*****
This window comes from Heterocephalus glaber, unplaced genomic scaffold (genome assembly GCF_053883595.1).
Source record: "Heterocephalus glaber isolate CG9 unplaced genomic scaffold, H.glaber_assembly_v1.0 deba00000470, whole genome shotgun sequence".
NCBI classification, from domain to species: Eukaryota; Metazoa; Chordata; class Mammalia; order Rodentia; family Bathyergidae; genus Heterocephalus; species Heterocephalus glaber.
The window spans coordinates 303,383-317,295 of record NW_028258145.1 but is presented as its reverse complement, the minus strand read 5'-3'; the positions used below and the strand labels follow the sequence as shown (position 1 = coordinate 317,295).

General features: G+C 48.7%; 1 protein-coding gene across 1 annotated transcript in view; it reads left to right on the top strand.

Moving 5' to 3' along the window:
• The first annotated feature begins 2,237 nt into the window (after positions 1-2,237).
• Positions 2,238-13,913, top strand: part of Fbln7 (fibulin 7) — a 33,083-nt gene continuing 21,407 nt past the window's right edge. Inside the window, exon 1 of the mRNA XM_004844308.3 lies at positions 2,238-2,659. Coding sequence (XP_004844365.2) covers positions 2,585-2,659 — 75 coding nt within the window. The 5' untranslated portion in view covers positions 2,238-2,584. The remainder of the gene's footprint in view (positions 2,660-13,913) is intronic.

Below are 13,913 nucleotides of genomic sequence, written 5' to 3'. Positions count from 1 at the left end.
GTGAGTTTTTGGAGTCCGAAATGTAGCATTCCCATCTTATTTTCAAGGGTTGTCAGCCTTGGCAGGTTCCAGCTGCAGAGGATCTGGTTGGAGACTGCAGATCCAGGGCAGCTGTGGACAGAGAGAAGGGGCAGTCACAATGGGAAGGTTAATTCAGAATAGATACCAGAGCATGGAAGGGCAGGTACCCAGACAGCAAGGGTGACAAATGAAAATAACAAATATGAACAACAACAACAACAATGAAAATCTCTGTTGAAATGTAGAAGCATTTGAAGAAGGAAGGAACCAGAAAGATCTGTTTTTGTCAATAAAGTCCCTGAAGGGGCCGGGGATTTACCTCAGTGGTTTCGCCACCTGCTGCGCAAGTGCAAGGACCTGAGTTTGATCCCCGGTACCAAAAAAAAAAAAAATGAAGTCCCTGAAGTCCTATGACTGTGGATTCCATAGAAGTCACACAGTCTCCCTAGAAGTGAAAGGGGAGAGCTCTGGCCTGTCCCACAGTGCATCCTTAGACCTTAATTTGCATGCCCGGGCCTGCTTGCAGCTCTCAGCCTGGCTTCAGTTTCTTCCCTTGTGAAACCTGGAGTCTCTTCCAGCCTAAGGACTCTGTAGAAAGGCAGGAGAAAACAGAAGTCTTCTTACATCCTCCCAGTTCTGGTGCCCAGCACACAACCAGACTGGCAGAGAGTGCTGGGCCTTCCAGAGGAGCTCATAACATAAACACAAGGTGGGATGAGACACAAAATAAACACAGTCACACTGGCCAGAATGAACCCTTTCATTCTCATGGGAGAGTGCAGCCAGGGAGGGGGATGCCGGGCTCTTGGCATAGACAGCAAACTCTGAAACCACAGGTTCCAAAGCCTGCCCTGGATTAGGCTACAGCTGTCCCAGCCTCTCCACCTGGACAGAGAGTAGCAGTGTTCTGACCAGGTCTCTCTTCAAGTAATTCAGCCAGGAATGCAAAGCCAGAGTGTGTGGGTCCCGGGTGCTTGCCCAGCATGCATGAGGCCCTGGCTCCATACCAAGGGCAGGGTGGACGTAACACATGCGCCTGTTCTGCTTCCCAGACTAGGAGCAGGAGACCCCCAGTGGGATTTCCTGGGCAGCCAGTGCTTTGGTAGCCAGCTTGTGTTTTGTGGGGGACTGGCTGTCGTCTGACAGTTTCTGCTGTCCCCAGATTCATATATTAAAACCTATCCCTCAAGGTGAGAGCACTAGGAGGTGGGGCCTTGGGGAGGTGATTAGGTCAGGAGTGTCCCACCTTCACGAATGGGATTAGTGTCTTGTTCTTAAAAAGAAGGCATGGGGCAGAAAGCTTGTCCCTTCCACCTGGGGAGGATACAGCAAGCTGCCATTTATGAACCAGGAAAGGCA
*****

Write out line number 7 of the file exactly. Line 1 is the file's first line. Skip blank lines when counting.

• The first annotated feature begins 2,237 nt into the window (after positions 1-2,237).